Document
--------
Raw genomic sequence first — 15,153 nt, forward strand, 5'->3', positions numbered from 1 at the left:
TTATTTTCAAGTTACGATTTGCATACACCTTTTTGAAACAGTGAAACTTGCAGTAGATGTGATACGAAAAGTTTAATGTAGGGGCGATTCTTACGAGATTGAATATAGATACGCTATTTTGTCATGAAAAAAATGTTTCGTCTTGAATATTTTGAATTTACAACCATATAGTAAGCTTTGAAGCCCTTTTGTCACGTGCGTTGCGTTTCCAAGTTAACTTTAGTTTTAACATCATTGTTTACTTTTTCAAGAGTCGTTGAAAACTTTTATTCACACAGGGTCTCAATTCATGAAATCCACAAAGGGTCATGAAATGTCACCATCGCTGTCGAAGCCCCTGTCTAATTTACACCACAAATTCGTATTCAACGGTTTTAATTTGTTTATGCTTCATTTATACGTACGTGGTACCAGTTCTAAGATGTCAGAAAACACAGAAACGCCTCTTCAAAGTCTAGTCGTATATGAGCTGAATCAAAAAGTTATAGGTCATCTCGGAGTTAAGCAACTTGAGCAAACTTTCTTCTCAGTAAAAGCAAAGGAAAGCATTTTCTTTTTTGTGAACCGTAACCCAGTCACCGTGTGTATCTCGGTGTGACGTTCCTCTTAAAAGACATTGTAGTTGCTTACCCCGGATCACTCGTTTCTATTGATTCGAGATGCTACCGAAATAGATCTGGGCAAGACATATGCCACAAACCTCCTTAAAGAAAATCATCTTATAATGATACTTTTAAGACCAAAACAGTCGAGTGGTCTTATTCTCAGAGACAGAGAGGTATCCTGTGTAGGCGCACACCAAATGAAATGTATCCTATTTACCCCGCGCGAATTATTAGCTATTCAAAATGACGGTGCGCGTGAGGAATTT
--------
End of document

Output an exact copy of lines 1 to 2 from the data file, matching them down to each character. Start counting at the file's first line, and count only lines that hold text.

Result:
Raw genomic sequence first — 15,153 nt, forward strand, 5'->3', positions numbered from 1 at the left:
TTATTTTCAAGTTACGATTTGCATACACCTTTTTGAAACAGTGAAACTTGCAGTAGATGTGATACGAAAAGTTTAATGTAGGGGCGATTCTTACGAGATTGAATATAGATACGCTATTTTGTCATGAAAAAAATGTTTCGTCTTGAATATTTTGAATTTACAACCATATAGTAAGCTTTGAAGCCCTTTTGTCACGTGCGTTGCGTTTCCAAGTTAACTTTAGTTTTAACATCATTGTTTACTTTTTCAAGAGTCGTTGAAAACTTTTATTCACACAGGGTCTCAATTCATGAAATCCACAAAGGGTCATGAAATGTCACCATCGCTGTCGAAGCCCCTGTCTAATTTACACCACAAATTCGTATTCAACGGTTTTAATTTGTTTATGCTTCATTTATACGTACGTGGTACCAGTTCTAAGATGTCAGAAAACACAGAAACGCCTCTTCAAAGTCTAGTCGTATATGAGCTGAATCAAAAAGTTATAGGTCATCTCGGAGTTAAGCAACTTGAGCAAACTTTCTTCTCAGTAAAAGCAAAGGAAAGCATTTTCTTTTTTGTGAACCGTAACCCAGTCACCGTGTGTATCTCGGTGTGACGTTCCTCTTAAAAGACATTGTAGTTGCTTACCCCGGATCACTCGTTTCTATTGATTCGAGATGCTACCGAAATAGATCTGGGCAAGACATATGCCACAAACCTCCTTAAAGAAAATCATCTTATAATGATACTTTTAAGACCAAAACAGTCGAGTGGTCTTATTCTCAGAGACAGAGAGGTATCCTGTGTAGGCGCACACCAAATGAAATGTATCCTATTTACCCCGCGCGAATTATTAGCTATTCAAAATGACGGTGCGCGTGAGGAATTT